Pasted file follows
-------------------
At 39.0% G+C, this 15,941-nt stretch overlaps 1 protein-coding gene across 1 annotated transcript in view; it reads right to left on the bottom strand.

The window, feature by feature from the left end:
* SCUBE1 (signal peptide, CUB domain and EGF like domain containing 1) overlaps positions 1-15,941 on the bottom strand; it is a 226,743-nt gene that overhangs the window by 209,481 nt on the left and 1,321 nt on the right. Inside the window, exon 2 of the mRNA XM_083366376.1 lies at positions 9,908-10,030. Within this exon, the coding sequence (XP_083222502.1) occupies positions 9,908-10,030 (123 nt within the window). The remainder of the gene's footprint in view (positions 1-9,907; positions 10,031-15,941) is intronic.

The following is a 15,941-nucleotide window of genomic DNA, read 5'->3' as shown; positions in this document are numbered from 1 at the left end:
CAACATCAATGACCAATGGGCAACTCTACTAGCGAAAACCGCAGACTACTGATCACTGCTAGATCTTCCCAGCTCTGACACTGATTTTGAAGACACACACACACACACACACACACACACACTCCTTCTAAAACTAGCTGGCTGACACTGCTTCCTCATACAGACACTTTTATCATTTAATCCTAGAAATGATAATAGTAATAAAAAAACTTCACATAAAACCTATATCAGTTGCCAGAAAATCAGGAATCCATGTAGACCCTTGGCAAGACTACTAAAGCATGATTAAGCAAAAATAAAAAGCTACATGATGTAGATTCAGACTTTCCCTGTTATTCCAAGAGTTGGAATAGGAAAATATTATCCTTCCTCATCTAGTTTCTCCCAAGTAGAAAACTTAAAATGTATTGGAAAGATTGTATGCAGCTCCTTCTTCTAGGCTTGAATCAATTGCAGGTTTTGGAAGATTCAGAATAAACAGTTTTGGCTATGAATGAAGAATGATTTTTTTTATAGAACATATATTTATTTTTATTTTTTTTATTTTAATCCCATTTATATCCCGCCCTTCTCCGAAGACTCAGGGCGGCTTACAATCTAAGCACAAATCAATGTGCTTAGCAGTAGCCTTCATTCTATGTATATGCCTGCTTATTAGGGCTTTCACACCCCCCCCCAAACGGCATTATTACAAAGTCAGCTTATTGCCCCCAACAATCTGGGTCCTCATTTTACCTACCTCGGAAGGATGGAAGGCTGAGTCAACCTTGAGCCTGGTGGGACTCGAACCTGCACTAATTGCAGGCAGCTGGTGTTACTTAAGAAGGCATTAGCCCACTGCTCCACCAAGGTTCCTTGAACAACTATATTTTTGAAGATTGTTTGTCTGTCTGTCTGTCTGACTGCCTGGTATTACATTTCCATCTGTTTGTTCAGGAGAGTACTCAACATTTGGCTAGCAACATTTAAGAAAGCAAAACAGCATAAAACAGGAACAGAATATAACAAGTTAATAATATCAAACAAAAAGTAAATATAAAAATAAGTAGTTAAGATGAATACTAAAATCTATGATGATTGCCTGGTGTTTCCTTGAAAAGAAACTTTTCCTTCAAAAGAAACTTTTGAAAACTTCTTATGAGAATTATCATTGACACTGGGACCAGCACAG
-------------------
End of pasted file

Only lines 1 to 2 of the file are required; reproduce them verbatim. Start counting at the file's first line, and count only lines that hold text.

At 39.0% G+C, this 15,941-nt stretch overlaps 1 protein-coding gene across 1 annotated transcript in view; it reads right to left on the bottom strand.

The window, feature by feature from the left end: